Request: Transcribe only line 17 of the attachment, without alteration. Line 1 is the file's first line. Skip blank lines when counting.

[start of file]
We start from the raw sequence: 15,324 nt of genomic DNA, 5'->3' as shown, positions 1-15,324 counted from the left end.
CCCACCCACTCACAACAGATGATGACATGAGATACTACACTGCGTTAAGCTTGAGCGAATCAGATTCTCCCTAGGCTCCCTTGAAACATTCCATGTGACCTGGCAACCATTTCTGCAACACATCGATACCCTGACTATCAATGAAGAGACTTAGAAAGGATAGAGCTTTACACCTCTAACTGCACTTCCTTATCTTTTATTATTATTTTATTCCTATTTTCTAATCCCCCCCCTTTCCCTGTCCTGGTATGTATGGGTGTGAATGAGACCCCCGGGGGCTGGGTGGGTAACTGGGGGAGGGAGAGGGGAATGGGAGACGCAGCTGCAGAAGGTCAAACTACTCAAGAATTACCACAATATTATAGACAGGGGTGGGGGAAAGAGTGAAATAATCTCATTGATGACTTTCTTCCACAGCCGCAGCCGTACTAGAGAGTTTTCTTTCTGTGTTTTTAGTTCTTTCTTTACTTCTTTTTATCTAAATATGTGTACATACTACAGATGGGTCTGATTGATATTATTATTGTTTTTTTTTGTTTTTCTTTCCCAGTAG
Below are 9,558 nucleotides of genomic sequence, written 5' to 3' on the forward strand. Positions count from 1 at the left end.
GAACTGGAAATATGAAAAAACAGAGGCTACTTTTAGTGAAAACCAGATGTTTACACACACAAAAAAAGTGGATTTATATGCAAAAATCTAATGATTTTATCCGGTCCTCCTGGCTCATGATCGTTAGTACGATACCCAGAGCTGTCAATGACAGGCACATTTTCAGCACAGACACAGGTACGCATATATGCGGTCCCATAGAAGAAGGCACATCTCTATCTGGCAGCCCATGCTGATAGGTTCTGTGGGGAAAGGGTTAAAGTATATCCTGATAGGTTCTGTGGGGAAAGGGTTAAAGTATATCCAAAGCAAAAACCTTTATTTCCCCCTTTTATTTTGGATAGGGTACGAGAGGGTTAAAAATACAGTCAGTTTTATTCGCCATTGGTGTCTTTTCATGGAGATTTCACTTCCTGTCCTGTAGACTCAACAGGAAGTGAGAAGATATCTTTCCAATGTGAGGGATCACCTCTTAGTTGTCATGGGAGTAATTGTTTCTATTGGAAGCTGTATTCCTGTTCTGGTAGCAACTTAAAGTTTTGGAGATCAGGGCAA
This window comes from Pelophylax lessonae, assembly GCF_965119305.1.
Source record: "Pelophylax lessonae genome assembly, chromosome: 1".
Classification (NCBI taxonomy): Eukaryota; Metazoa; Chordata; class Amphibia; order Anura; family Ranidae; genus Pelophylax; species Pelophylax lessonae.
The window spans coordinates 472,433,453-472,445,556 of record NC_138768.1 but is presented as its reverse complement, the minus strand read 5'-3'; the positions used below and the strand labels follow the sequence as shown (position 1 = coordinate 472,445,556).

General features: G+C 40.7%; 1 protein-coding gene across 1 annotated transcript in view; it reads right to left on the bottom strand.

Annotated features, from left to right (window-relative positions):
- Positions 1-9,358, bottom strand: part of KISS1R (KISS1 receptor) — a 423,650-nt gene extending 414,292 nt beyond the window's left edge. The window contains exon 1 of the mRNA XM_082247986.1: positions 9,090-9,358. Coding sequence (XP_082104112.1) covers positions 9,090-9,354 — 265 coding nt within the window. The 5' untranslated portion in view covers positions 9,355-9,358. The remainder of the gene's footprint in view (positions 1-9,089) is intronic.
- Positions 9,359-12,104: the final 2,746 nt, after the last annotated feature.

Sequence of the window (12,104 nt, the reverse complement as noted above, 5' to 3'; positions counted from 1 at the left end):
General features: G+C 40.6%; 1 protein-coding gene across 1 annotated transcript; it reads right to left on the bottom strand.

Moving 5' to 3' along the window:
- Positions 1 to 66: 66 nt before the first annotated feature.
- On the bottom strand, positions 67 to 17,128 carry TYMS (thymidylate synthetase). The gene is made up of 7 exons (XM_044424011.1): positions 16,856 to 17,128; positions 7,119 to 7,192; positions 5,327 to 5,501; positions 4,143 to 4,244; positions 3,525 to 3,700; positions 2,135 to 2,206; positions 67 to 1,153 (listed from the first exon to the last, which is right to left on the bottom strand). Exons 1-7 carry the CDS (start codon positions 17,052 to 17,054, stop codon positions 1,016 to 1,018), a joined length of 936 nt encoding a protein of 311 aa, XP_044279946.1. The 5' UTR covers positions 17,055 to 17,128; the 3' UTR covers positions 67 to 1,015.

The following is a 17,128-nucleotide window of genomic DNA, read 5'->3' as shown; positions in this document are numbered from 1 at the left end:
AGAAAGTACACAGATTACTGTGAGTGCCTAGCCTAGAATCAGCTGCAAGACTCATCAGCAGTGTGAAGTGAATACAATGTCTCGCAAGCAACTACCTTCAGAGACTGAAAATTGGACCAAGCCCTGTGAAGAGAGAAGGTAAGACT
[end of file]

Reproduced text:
- On the bottom strand, positions 67 to 17,128 carry TYMS (thymidylate synthetase). The gene is made up of 7 exons (XM_044424011.1): positions 16,856 to 17,128; positions 7,119 to 7,192; positions 5,327 to 5,501; positions 4,143 to 4,244; positions 3,525 to 3,700; positions 2,135 to 2,206; positions 67 to 1,153 (listed from the first exon to the last, which is right to left on the bottom strand). Exons 1-7 carry the CDS (start codon positions 17,052 to 17,054, stop codon positions 1,016 to 1,018), a joined length of 936 nt encoding a protein of 311 aa, XP_044279946.1. The 5' UTR covers positions 17,055 to 17,128; the 3' UTR covers positions 67 to 1,015.